Physiology and Phenology

The following is taken from Cintron (1990). Early development of the seedling is rapid with optimal moisture and light. Seedlings can grow both in shade and full sunlight. In natural forests, large numbers of seedling are observed near fruiting trees during the beginning of the rainy season but most of these disappear by the middle or end of the rains. This high natural mortality may be due to shade or competition, or possibly pathogenic diseases such as damping off or other root problems (Cintron, 1990). Seedlings and saplings have extremely shallow root systems and are sensitive to uprooting and root trampling. Seedlings grow to approximately 100 cm tall with a stem diameter of 1 cm or more during the first year under favourable conditions. C. odorata does not coppice readily or produce root suckers though it will pollard and it can be grafted and air-layered (Cintron, 1990). Although tolerant of weeds during the seedling stage, it is considered intolerant of weeds and shade at the sapling stage and beyond. Its thin and spreading crown of light green leaves suggests it is a light demanding species, as does its fast growth and appearance after fire, in hedgerows and on ruins. It is best described as late successional, as it has a moderately long life span (Cintron, 1990).

Associations

In Puerto Rico, C. odorata is found in sub-tropical moist and sub-tropical wet zones but is commonest in the sub-tropical moist zone over limestone-derived soils, with other more locally common and frequent trees including Sideroxylon foetidissimum, Dipholis salicifolia, Andira inermis, Terebraria resinosa, Bucida buceras, Clusia rosea, Ochroma pyramidale, Montezuma speciosissima, Coccoloba diversifolia, Zanthoxylum martinicense,Bursera simaruba and Hyeronima clusioides. In continental moist and wet forests, it is also often associated with the more common and frequent mahogany (Swietenia spp.) (Cintron, 1990).

Environmental Requirements

C. odorata is a climatic generalist, found over a wide geographic range of warm latitudinal belts, from sub-tropical dry forests through sub-tropical moist forest to sub-tropical wet forest, to tropical moist and wet and tropical premontane moist and wet zones in equatorial regions. It is most abundant in the lowlands and foothills, and other species such as C.montana and C. lilloi, replace it at higher elevations. Its distribution is within the frost-free tropics for the most part, although it has been collected at latitudes 26°N and 28°S where occasional light frosts can be expected. Mean temperatures of 23° to 26°C are found in the Caribbean part of its range; in tropical South America mean temperature is slightly higher, 28°C with a mean minimum of 23°C and a mean maximum of 32°C. At the southern limit of its range in Argentina the mean temperature is 24°C; mean maximum temperature is 30°C and mean minimum is 18°C (Cintron, 1990). It prefers seasonally dry climates as reflected in its deciduous habit and its formation of (presumably annual) growth rings, preferring annual rainfall of 1200-2400 mm with a dry season 2 to 5 months long, being stunted and slow-growing with 1000 mm, and is only sporadically in areas up to 3500 mm and only on very well-drained sites C. odorata is always found naturally on well-drained soils, often but not exclusively on limestone; or on sites with heavy or waterlogged soils. It may be exacting in its soil requirements but these are still imperfectly understood. In the West Indies it is most commonly found on limestone-derived clay soils but it also grows on well-drained sites over acid soils derived from volcanic rock (ultisols). The common denominators appear to be drainage and aeration of the soil, not soil pH, though no definitive studies of nutrient requirements in the forest has been performed (Cintron, 1990).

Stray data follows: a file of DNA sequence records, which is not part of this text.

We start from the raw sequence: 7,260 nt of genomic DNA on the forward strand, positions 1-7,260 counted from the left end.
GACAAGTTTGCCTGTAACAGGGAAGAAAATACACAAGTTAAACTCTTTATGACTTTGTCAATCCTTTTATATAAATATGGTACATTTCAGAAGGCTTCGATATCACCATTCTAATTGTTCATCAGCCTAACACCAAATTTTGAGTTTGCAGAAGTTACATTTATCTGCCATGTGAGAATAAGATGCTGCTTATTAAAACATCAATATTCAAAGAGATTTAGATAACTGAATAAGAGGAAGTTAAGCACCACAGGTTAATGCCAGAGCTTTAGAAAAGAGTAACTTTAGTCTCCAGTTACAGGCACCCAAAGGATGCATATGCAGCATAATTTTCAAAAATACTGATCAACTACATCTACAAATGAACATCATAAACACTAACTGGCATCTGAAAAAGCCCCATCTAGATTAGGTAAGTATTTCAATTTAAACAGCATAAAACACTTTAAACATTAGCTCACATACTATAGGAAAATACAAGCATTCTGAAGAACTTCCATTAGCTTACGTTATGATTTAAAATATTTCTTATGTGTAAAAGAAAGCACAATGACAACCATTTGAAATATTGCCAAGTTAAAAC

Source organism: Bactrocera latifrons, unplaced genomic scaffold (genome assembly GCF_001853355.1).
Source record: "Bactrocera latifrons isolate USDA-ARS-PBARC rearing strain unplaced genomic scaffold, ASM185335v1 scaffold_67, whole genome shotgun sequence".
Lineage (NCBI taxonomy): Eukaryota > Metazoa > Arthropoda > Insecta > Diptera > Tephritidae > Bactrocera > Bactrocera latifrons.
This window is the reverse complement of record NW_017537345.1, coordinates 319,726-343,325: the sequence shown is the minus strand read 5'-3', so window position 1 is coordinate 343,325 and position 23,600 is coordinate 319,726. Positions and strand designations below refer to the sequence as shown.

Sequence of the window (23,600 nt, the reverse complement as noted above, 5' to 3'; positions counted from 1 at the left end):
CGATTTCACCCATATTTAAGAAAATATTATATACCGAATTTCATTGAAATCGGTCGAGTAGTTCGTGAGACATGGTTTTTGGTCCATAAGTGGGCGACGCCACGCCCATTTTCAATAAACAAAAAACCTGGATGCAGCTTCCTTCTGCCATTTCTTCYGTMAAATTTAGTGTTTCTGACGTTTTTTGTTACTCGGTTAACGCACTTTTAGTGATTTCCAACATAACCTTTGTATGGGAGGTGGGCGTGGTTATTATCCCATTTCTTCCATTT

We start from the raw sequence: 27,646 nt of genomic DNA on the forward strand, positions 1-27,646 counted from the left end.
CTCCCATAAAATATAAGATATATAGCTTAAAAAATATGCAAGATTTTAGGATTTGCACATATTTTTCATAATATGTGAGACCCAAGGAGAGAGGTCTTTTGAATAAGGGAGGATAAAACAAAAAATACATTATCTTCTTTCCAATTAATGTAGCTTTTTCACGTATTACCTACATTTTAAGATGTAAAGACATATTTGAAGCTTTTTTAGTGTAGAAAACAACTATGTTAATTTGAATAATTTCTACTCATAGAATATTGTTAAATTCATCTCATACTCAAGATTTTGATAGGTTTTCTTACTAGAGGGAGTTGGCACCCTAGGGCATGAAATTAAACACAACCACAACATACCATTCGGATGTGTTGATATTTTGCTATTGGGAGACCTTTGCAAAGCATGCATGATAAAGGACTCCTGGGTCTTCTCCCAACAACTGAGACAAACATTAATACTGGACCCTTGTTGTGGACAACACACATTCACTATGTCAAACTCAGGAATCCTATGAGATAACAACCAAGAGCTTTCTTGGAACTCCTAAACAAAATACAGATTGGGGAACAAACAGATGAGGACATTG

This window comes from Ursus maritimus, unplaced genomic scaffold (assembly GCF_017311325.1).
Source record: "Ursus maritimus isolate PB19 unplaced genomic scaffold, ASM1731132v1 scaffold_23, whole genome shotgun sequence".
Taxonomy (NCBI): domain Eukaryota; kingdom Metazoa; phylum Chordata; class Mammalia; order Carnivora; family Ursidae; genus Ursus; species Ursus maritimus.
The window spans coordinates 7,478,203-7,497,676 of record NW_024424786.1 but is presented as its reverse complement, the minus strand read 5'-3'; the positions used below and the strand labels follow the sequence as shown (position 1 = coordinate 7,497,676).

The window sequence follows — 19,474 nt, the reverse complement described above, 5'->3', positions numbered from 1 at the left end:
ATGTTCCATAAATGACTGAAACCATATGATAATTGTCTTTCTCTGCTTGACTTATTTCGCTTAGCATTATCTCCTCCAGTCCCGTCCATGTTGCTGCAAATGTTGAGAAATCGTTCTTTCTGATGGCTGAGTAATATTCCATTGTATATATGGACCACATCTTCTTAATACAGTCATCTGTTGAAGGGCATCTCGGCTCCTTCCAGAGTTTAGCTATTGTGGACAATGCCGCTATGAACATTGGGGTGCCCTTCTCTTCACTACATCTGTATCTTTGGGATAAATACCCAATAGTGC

Climate

Top of page
ClimateStatusDescriptionRemark
A - Tropical/Megathermal climate Preferred Average temp. of coolest month > 18°C, > 1500mm precipitation annually
Af - Tropical rainforest climate Preferred > 60mm precipitation per month
Am - Tropical monsoon climate Preferred Tropical monsoon climate ( < 60mm precipitation driest month but > (100 - [total annual precipitation(mm}/25]))
As - Tropical savanna climate with dry summer Preferred < 60mm precipitation driest month (in summer) and < (100 - [total annual precipitation{mm}/25])
Aw - Tropical wet and dry savanna climate Preferred < 60mm precipitation driest month (in winter) and < (100 - [total annual precipitation{mm}/25])
Cf - Warm temperate climate, wet all year Tolerated Warm average temp. > 10°C, Cold average temp. > 0°C, wet all year

Latitude/Altitude Ranges

Top of page
Latitude North (°N)Latitude South (°S)Altitude Lower (m)Altitude Upper (m)
26 -28 0 1500

Air Temperature

Top of page
Parameter Lower limit Upper limit
Absolute minimum temperature (ºC) -1